Inflationary Pressures in Canada, what to expect?

In writing an article on inflation, I must first make a full disclosure; my wife does almost all of our grocery shopping so I can’t speak from personal experience. As well, when I do buy any groceries, it’s usually at a local boutique shop such as Eleanor and Laurent’s in Garneau so I expect to pay high prices. Speaking of which, if you haven’t tried Eleanor and Laurent’s, you’re in for a treat. Their pastries are amazing; I’ve tasted some pretty delicious French macarons (my wife and I even took a quick course on making macarons) but theirs are exquisite.

So, by now, we’ve all heard the news about inflation. It has hit 4.7% for two months in a row in Canada and, according to Reuters, has been above the Bank of Canada’s target range for eight months in a row. That’s right, eight months in a row.

The Bank of Canada has a target rate of 1 – 3% per annum inflation rate, which they describe as “the inflation target is expressed as the year over year increase in the total consumer price index (CPI)” on their inflation website

According to Bloomberg, inflation has not reached this level since 2003 and has never (in the article, “never” started in 1991) been higher. In April, the Bank of Canada was predicting inflation would hit 2.9%, then in July they upped their forecast to 3.9%, and in October they threw in the towel, finally admitting it was going to hit 4.8%.

Bloomberg does mention the Bank of Canada’s core inflation measures (which you can also read more about at the above link), which are a different set of measures that apparently look “through” actual inflation to provide us with a more accurate picture of long term inflation pressures. One of them, CPI-medium is currently only 2.73%, although that is also the highest in 30 years. CPI-common, which the BOC says is its most accurate gauge of inflation, is at 2.0%, up from 1.8 in October.

The stated culprits are - no surprise - supply chain disruptions (international disruptions, flooding in BC, omicron covid variant), stimulative government monetary policy (a nice way of saying printing money like candy), gasoline (up 43.6% so far this year), bad weather leading to higher food prices, and record housing markets (most likely due to blind bidding (inside joke)).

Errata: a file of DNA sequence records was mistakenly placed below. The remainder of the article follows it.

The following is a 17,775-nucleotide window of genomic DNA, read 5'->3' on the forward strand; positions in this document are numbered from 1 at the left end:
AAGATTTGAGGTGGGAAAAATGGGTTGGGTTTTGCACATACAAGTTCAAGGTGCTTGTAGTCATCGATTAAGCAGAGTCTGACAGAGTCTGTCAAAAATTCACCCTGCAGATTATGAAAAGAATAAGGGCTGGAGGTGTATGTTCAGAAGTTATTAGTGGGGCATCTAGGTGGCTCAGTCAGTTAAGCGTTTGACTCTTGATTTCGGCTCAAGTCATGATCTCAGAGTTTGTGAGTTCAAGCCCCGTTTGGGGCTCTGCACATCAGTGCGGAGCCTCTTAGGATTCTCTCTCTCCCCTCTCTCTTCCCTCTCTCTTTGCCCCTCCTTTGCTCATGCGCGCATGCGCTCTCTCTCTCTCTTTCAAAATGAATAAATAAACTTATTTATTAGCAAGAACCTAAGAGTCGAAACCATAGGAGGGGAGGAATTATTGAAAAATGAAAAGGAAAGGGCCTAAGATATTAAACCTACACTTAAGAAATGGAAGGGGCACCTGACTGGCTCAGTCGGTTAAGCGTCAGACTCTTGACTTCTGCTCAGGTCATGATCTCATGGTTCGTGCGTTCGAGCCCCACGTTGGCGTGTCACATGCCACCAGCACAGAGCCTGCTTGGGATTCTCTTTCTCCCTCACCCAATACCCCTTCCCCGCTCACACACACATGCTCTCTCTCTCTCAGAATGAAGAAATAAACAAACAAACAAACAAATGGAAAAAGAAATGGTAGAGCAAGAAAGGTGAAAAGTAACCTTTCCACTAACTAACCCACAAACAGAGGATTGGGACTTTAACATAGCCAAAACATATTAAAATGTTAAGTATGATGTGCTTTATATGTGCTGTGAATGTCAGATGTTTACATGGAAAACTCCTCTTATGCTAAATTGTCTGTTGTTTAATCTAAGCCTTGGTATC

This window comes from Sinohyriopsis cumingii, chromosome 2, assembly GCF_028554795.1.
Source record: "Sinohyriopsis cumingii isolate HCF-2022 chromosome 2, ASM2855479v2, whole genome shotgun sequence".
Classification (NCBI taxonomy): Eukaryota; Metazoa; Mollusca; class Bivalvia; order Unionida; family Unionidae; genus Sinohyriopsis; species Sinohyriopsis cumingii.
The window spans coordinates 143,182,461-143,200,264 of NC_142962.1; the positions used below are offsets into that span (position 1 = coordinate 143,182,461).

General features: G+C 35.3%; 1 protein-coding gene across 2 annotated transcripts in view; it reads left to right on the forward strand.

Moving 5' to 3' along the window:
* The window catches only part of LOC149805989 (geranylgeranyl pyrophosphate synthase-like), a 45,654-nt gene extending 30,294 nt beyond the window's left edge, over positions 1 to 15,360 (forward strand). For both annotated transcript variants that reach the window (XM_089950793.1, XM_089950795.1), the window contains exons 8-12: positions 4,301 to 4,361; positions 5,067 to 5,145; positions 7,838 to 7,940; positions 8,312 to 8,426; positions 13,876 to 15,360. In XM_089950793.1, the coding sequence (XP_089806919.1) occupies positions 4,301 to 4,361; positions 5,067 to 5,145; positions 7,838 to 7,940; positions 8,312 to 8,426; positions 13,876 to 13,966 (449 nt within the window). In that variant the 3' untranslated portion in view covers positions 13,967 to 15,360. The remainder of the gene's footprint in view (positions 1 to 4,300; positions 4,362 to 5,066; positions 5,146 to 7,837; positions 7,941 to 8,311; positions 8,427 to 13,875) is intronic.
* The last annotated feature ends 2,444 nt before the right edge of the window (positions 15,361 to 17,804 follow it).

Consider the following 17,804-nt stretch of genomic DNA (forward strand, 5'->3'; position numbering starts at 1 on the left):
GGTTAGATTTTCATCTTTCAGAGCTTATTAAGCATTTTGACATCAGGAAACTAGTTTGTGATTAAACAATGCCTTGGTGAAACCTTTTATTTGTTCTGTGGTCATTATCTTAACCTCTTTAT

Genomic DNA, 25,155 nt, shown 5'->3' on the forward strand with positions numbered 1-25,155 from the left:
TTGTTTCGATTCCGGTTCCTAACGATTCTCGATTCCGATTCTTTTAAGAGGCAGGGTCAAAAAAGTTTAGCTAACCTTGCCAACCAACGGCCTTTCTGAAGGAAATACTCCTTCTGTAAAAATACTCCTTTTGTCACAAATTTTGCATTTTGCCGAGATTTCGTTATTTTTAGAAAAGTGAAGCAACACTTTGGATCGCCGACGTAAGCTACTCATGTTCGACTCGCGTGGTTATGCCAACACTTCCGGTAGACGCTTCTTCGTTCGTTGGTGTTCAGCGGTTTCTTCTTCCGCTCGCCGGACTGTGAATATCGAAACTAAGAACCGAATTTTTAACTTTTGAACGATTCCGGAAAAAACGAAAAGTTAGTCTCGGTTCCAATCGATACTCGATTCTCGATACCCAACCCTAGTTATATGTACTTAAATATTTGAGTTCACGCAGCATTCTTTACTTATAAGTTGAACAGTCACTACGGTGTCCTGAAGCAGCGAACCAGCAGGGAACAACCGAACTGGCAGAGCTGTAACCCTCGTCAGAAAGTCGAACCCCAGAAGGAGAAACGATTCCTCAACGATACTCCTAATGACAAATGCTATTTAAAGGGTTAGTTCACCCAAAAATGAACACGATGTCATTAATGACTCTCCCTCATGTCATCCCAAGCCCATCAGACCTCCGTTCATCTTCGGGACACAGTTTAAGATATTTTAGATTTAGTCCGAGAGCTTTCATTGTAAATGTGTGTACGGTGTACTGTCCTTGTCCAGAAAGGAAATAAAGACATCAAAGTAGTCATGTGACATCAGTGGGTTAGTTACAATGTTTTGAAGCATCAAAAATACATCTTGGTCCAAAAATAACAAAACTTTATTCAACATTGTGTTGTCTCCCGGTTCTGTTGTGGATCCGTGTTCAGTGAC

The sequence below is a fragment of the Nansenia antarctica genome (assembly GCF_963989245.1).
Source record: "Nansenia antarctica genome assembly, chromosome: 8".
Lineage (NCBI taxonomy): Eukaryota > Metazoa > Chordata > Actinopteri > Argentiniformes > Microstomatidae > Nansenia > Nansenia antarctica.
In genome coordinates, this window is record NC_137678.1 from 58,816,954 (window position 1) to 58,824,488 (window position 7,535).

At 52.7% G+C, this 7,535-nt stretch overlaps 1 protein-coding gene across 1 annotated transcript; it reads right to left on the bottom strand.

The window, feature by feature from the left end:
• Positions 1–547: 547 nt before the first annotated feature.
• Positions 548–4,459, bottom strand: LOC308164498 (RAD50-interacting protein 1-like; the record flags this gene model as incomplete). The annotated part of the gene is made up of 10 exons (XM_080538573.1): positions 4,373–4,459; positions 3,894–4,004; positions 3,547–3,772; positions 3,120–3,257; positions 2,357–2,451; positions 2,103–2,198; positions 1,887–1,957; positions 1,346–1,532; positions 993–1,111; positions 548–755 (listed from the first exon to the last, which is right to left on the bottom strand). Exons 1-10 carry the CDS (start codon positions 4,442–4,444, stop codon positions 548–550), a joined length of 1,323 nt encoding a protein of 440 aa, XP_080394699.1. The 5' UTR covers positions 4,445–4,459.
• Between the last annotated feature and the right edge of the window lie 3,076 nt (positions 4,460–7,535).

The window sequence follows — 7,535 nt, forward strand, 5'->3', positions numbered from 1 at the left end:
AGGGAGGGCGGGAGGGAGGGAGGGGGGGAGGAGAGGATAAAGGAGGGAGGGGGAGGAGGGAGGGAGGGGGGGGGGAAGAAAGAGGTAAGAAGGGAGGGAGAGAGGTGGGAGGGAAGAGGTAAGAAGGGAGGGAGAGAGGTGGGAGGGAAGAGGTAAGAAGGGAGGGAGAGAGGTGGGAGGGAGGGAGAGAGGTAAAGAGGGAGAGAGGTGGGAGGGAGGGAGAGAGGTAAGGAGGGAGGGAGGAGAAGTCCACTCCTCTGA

So what can we expect?
Well, the Wall Street Journal reports BOC Governor Tiff Macklem (that’s more of a movie star’s name than a banker’s name) as stating that central bank officials are uncomfortable with inflation in the country at an 18 year high, and they “possess the will and tools to bring it down to its preferred 2% target.” This change of tone suggests the Bank is coming closer to implementing rate hikes. Bloomberg economist Andrew Husby says the BOC’s patience with near 5% inflation is not unlimited and to expect rate hikes in 2022.
Bloomberg also quotes Stephen Tapp, chief economist at the Canadian Chamber of Commerce as saying that the BOC should start to remove some of its emergency support in the first quarter of 2022.

While inflation pressures may ease in 2022, I would have to think we are in for an extended period of inflation that will put pressure on the government’s inflation targets. With the immense amounts of money our governments have printed this last year combined with disruptions to our economic systems due to covid, that has to put pressures on economic efficiencies for at least another year. Not only will there be pressure on system efficiencies but the pandemic has taken a lot of smaller businesses out of the market, and the remaining businesses have shown the usual human tendency to take advantage of supply demand imbalances, even in a global health crisis.

2022 should be another interesting year, but hopefully one that turns the ship around.

Merry Christmas everyone and a Happy New Year!

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